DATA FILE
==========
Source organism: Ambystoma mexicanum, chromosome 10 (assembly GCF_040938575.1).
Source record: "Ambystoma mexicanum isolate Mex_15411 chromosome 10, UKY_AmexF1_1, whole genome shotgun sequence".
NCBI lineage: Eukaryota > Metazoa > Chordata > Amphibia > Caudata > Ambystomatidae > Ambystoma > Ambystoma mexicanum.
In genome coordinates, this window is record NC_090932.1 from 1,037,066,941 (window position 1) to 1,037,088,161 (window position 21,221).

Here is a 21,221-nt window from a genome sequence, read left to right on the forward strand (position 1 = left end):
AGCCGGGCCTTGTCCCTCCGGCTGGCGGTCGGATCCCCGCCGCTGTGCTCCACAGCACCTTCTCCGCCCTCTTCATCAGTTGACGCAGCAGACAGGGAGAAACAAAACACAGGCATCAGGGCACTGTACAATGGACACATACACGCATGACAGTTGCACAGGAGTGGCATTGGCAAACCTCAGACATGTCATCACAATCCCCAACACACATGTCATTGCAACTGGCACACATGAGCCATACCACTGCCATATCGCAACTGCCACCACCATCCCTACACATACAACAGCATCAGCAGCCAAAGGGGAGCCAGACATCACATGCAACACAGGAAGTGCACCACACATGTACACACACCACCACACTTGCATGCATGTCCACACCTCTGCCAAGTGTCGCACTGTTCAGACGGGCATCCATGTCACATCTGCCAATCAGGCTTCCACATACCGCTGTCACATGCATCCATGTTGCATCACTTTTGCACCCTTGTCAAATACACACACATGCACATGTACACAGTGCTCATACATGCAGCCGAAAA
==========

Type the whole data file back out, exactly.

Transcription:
Source organism: Ambystoma mexicanum, chromosome 10 (assembly GCF_040938575.1).
Source record: "Ambystoma mexicanum isolate Mex_15411 chromosome 10, UKY_AmexF1_1, whole genome shotgun sequence".
NCBI lineage: Eukaryota > Metazoa > Chordata > Amphibia > Caudata > Ambystomatidae > Ambystoma > Ambystoma mexicanum.
In genome coordinates, this window is record NC_090932.1 from 1,037,066,941 (window position 1) to 1,037,088,161 (window position 21,221).

Here is a 21,221-nt window from a genome sequence, read left to right on the forward strand (position 1 = left end):
AGCCGGGCCTTGTCCCTCCGGCTGGCGGTCGGATCCCCGCCGCTGTGCTCCACAGCACCTTCTCCGCCCTCTTCATCAGTTGACGCAGCAGACAGGGAGAAACAAAACACAGGCATCAGGGCACTGTACAATGGACACATACACGCATGACAGTTGCACAGGAGTGGCATTGGCAAACCTCAGACATGTCATCACAATCCCCAACACACATGTCATTGCAACTGGCACACATGAGCCATACCACTGCCATATCGCAACTGCCACCACCATCCCTACACATACAACAGCATCAGCAGCCAAAGGGGAGCCAGACATCACATGCAACACAGGAAGTGCACCACACATGTACACACACCACCACACTTGCATGCATGTCCACACCTCTGCCAAGTGTCGCACTGTTCAGACGGGCATCCATGTCACATCTGCCAATCAGGCTTCCACATACCGCTGTCACATGCATCCATGTTGCATCACTTTTGCACCCTTGTCAAATACACACACATGCACATGTACACAGTGCTCATACATGCAGCCGAAAA